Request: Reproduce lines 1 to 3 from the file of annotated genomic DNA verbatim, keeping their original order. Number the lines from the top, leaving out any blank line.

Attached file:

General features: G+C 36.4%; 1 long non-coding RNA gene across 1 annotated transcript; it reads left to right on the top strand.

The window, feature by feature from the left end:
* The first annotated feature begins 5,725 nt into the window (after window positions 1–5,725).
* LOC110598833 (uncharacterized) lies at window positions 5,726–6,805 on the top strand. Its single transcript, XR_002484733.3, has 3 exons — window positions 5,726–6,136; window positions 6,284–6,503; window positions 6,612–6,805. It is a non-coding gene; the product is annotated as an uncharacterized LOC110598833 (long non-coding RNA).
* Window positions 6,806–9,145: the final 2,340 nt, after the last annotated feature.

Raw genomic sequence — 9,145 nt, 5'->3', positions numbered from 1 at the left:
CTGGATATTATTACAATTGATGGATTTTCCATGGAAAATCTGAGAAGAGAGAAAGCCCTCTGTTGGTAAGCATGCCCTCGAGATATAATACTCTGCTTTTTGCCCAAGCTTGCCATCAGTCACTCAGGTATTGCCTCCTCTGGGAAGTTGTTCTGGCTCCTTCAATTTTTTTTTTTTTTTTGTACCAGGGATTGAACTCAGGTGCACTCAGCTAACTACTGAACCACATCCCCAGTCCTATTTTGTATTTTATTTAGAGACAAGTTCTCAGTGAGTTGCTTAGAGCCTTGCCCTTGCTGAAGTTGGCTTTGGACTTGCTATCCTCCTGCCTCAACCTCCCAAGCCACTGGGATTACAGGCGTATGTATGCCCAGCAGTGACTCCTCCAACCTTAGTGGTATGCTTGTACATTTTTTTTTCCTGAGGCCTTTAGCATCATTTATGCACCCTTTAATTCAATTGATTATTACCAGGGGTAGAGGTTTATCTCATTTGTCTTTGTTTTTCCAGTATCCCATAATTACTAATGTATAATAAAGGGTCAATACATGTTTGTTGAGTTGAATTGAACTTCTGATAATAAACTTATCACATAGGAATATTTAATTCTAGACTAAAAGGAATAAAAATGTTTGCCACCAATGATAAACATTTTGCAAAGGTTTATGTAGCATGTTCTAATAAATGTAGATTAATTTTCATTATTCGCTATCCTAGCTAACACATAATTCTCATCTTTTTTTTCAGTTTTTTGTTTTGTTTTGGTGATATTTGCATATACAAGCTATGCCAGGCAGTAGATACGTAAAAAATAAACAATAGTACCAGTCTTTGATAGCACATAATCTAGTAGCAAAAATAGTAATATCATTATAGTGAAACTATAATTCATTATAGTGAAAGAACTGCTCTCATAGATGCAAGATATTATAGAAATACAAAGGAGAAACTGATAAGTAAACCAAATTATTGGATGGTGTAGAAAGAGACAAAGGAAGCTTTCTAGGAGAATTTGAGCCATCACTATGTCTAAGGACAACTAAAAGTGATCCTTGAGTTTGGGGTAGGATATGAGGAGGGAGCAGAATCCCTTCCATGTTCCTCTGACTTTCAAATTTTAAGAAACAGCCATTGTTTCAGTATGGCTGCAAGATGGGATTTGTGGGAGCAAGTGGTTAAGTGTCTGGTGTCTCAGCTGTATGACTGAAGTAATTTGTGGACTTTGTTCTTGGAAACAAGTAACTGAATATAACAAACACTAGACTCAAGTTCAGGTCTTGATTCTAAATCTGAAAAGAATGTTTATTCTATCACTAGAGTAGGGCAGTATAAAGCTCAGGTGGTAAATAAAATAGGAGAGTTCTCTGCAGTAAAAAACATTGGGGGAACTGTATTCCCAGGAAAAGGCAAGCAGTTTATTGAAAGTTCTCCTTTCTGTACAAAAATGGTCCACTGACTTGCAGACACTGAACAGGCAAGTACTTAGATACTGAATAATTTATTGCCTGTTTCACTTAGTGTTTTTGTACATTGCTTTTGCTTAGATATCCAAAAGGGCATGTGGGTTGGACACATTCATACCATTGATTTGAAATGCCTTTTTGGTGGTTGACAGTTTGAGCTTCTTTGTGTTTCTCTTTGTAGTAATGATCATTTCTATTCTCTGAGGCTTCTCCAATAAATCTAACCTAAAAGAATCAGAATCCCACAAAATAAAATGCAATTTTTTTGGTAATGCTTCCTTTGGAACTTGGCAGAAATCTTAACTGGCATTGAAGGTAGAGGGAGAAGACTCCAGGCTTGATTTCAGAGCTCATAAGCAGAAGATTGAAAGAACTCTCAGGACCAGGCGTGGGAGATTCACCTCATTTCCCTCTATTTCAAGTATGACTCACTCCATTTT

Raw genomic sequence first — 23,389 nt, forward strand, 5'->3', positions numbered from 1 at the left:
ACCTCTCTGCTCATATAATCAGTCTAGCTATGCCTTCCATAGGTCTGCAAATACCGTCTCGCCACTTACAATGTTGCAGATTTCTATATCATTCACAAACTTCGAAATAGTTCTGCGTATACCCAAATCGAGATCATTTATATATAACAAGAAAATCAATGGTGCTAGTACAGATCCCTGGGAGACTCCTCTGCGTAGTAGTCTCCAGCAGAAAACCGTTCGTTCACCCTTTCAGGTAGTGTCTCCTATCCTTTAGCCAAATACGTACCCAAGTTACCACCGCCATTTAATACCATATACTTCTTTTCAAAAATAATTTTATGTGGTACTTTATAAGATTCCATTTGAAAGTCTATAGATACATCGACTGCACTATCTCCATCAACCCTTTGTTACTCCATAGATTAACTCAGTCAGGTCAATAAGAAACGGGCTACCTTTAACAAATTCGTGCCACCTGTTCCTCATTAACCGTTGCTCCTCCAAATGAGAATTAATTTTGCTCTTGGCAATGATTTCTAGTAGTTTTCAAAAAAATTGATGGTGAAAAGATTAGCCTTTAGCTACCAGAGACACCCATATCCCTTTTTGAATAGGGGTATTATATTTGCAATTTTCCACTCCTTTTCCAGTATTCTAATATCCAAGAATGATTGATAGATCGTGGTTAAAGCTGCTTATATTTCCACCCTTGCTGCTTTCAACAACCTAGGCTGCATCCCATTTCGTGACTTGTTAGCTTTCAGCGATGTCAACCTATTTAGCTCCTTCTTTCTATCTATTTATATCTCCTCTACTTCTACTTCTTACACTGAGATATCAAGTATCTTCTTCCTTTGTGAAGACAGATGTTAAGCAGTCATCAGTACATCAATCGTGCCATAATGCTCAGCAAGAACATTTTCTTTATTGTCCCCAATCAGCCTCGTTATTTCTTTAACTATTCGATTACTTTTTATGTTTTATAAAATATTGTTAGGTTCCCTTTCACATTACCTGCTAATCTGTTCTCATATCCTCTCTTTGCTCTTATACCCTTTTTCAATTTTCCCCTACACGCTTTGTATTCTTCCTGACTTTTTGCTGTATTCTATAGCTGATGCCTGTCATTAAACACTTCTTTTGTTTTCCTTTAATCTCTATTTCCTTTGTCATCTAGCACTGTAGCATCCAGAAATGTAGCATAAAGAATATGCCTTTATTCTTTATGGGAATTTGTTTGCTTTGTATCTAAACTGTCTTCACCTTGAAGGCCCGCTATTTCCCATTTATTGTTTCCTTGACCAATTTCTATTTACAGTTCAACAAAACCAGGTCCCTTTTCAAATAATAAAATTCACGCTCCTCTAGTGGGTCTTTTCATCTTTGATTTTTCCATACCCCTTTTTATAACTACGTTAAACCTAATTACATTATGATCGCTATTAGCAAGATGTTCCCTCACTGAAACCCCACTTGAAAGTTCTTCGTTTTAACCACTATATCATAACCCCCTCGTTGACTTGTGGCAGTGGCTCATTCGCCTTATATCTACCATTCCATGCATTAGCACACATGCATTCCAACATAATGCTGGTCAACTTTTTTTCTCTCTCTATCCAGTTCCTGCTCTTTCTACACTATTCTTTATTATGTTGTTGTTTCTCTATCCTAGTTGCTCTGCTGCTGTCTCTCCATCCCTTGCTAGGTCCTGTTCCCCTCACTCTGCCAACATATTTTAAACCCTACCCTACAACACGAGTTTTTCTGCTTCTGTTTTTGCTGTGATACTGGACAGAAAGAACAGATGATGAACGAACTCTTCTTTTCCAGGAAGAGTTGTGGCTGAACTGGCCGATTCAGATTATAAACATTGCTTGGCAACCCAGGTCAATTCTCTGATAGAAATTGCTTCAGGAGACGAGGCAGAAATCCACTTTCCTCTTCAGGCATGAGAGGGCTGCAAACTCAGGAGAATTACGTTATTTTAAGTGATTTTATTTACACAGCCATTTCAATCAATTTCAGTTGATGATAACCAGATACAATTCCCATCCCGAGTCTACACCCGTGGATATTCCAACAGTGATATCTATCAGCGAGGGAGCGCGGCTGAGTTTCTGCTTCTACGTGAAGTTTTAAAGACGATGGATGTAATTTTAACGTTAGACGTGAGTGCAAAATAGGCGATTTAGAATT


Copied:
General features: G+C 36.4%; 1 long non-coding RNA gene across 1 annotated transcript; it reads left to right on the top strand.

The window, feature by feature from the left end:
* The first annotated feature begins 5,725 nt into the window (after window positions 1–5,725).